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Province Of Fukien

( Originally Published 1910 )

Amoy—Bold Navigators—Foochow—Mountain of Kushan—The Bridge of Ten Thousand Years

FOLLOWING the coast to the north some three hundred miles we come to Amoy, the first important seaport in the adjacent province of Fukien. The aspect of the country has undergone a change. Hills attain the altitude of mountains, and the alluvial plains, so conspicuous about Canton, become contracted to narrow valleys.

The people, too, are changed in speech and feature. Taller, coarser in physiognomy, with high cheek-bones and harsh voices, their dialect is totally unintelligible to people of the neighbouring province. As an ex-ample of the diversity of dialects in China, may be cited the Chinese word for man. In some parts of Fukien it is long; in Canton, yan or yin; at Ningpo, ning; and at Peking, fin.

One is left in doubt whether the people or the mountains which they inhabit were the most prominent factors in determining the dividing line that separates them from their neighbours on the south and west. In enterprise and energy they rival the Cantonese. They are bold navigators; the grand island of Formosa, now ceded to Japan, was colonised by them; and by them also the savage aborigines were driven over to the east coast. A peculiar sort of black tea is grown on these mountains, and, along with grass cloth, forms a staple in the trade of Amoy. The harbour is not wanting in beauty; and a view from one of the hill-tops, from which hundreds of villages are visible, is highly picturesque. Of the town of Amoy with its 200,000 people there is not much to be said except that several missions, British and American, which opened stations there soon after the first war with Great Britain, have met with encouraging success. At Swatow, a district in Canton Province beyond the boundary, the American Baptists have a flourishing mission.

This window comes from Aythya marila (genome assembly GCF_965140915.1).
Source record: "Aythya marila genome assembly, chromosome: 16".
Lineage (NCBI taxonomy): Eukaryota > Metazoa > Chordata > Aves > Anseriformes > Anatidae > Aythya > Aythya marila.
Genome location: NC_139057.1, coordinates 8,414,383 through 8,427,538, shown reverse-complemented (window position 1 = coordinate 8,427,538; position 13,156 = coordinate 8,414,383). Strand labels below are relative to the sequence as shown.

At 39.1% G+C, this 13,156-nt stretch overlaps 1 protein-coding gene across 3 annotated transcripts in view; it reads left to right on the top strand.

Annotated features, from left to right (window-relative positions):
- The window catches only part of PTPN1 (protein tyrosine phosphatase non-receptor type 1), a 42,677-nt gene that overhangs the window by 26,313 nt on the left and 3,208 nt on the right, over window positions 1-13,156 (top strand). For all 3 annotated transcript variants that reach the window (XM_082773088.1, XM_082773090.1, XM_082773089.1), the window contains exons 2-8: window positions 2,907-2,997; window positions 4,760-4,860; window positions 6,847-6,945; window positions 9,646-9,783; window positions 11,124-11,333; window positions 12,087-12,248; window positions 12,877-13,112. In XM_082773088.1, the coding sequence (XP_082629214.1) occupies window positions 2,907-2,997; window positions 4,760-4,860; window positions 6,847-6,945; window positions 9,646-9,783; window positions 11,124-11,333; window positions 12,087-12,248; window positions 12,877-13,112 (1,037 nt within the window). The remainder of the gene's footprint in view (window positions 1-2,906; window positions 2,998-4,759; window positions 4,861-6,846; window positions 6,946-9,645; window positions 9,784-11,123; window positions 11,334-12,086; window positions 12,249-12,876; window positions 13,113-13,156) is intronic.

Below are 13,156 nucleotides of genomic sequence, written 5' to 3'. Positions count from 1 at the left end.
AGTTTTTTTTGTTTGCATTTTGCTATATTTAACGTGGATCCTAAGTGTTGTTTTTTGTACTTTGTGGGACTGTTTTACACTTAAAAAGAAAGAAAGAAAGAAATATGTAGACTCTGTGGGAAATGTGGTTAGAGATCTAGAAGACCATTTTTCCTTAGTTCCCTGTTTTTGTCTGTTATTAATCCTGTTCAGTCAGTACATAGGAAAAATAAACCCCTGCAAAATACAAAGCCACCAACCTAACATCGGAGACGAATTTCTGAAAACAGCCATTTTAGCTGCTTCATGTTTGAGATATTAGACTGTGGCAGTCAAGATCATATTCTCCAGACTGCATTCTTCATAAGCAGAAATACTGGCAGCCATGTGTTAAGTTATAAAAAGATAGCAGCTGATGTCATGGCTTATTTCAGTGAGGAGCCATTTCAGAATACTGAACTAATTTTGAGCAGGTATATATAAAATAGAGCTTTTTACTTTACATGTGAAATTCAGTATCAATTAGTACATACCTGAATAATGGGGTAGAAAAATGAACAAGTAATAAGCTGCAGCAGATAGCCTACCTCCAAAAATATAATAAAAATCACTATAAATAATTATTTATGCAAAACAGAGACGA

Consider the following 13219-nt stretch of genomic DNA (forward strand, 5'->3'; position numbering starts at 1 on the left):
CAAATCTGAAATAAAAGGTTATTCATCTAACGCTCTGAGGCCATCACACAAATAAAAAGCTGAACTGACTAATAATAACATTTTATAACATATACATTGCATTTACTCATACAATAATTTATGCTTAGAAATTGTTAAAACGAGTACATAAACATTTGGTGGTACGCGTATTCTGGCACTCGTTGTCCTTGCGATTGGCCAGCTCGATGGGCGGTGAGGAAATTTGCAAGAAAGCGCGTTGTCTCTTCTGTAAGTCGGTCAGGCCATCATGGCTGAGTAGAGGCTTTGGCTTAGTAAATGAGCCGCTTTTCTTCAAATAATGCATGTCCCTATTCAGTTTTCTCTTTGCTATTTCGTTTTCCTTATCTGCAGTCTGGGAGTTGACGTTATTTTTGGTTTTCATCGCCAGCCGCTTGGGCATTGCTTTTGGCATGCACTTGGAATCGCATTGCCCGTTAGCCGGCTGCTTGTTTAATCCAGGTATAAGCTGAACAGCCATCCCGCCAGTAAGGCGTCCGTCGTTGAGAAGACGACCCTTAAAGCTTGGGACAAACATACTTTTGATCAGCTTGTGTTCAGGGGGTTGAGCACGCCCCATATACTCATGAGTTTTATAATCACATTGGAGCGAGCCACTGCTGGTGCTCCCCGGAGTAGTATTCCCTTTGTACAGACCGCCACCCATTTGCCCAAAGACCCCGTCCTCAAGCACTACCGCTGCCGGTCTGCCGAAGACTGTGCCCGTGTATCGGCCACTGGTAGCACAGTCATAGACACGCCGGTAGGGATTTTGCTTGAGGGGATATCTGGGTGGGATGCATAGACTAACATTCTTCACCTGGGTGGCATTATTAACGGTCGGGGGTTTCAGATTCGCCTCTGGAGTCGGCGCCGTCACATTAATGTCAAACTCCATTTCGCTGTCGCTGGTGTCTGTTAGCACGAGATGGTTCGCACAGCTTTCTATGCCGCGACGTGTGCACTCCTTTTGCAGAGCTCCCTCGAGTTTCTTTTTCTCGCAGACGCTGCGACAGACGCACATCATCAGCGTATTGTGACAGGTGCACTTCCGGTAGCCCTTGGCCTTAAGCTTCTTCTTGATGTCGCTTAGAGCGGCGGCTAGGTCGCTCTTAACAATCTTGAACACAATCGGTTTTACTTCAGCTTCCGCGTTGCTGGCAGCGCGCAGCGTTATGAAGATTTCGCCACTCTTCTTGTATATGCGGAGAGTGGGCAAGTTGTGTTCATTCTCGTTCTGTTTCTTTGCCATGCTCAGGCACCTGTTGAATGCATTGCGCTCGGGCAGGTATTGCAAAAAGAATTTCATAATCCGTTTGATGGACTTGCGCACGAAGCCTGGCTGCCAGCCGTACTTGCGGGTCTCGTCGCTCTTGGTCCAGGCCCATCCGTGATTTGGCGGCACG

Entering the Formosan Channel we proceed to the mouth of the Min, a fine river which leads up to Foochow (Fuchau), some thirty miles inland. We do not stop to explore the Island of Formosa because, having been ceded to Japan, it no longer forms a part of the Chinese Empire. From the river the whole province is sometimes described as " the country of Min" ; but its official name is Fukien. This name does not signify "happily established," as stated in most books, but is compounded of the names of its two chief cities by taking the first syllable of each, somewhat as the pioneer settlers of Arkansas formed the name of the boundary town of Texarkana. The names of some other provinces of China are formed in the same way; e.g. Kiangsu, Kansuh, and that of the viceregal district of Yünkwei.

Kushan, a mountain on the bank of the river, is famed for its scenery; and, as with mountains every-where else in China, it has been made the seat of a Buddhist monastery, with some scores of monks passing their time not in contemplation, but in idleness.

The city of Foochow is imposing with its fine wall of stone, and a long stone bridge called Wansuik'iao, " the bridge of ten thousand years." It has a population of about 65o,000. To add to its importance it has a garrison or colony of Manchus who from the date of the conquest in 1644 have lived apart from the Chinese and have not diminished in numbers.

The American Board and the Methodist Episcopal Board have large and prosperous missions at this great centre, and from this base they. have ramified through the surrounding mountains, mostly following the tributaries of the Min up to their sources. In 185o I was entertained at Foochow by the Rev. Dr. C. C. Baldwin, who, I am glad to say, still lives after the lapse of fifty-five years; but he is no longer in the mission field.

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